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basalt - teaching hand specimen of amygdaloidal basalt

$ 7.50

Basalt is commonly vesicular, filled with empty bubbles that form when dissolved gases and water come out of solution as the pressure drops in a magma during an eruption, much as bubbles form in a shaken soda when the can is opened and the pressure is released.

Basalt is porous and if hydrothermal fluids pass through the flow, the vesicles can be filled with quartz, calcite or any of a number of zeolite minerals. The filled vesicles are called amygdales. A basalt with amygdales is amygdaloidal.

Amygdale's etymology is interesting. Amygdale  is Greek for almond. In 15th century English, amygdales meant "the tonsils." The amygdales in this basalt are only almond shaped  if you use a lot of imagination.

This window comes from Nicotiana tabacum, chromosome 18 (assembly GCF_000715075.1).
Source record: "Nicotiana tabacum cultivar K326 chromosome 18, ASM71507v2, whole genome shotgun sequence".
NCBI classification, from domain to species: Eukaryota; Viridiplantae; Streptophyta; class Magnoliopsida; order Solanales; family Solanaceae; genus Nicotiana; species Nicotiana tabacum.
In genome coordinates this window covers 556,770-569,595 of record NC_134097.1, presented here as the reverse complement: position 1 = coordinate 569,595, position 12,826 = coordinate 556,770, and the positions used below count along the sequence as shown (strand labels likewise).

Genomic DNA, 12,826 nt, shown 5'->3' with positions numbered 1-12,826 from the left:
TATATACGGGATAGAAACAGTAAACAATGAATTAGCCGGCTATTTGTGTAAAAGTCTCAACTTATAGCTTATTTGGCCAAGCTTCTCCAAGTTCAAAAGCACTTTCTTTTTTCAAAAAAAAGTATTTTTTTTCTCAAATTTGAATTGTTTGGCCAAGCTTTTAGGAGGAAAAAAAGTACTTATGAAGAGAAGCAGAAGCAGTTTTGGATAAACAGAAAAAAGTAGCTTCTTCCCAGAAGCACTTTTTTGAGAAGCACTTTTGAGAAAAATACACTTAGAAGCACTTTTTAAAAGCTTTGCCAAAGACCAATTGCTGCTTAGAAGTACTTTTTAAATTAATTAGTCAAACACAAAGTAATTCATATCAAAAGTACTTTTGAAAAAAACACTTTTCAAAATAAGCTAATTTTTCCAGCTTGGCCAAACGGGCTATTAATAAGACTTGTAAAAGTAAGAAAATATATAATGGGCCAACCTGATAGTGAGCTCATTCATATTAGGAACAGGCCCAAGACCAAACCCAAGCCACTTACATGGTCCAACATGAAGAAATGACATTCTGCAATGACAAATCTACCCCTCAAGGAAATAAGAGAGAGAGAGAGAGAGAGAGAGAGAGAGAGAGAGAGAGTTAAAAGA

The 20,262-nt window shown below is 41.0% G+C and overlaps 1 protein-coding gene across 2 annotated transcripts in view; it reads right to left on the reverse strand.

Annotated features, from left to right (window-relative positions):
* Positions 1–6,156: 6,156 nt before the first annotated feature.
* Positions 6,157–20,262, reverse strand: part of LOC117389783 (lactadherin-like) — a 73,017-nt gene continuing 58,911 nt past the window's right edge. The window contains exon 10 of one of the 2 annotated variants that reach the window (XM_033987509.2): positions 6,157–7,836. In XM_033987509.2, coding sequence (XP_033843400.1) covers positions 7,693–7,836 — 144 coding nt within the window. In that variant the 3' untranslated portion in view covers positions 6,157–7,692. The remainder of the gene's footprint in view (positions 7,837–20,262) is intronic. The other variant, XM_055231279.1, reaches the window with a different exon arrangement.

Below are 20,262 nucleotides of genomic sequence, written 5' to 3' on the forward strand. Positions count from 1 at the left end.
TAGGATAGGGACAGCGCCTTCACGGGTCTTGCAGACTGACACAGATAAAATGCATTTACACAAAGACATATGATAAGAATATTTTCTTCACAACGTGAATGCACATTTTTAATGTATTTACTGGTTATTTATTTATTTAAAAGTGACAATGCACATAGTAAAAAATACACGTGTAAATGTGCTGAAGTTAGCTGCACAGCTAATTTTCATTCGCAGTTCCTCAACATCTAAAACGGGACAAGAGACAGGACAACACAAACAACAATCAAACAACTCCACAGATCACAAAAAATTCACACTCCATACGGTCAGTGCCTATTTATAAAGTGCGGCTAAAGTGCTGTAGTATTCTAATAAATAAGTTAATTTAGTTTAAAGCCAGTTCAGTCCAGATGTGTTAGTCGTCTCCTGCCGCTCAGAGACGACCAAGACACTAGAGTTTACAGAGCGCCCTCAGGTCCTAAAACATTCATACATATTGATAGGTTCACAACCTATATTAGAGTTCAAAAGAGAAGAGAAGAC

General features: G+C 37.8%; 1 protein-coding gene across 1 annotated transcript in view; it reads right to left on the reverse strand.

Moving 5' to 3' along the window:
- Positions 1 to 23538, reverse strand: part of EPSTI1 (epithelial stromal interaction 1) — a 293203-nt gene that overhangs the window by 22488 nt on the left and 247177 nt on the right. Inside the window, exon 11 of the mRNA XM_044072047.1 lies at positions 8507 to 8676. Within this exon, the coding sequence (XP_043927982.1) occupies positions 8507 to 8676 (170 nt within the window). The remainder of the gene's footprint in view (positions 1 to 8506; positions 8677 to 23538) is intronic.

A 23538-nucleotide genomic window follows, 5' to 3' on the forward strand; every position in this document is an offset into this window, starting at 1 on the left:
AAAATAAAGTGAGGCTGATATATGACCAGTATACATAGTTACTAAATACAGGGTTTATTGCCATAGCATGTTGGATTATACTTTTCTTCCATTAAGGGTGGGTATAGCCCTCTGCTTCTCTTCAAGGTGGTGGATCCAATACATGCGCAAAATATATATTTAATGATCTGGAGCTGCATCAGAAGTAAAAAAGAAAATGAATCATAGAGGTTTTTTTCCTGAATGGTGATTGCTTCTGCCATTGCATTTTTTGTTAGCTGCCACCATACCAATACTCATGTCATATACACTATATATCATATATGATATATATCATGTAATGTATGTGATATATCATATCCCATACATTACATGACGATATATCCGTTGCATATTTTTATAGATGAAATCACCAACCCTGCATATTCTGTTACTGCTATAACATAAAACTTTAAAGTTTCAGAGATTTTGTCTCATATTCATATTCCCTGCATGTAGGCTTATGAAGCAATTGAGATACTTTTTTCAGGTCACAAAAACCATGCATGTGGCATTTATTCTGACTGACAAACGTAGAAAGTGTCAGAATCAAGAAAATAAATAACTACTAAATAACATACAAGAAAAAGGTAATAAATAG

Zeolites are microporous aluminosilicates. The name is from the Greek zeo meaning to boil, and lithos, meaning stone. In 1756, Swedish mineralogist Axel Fredrik Cronstedt coined the name when he observed that strongly heating a zeolite with a blowpipe produced large amounts of steam from water it had absorbed. The mineralogy of the amygdales in this basalt is undetermined.

This basalt is from a Neogene (Quaternary) flow at the eastern end of the Coso Range in Inyo County, California.

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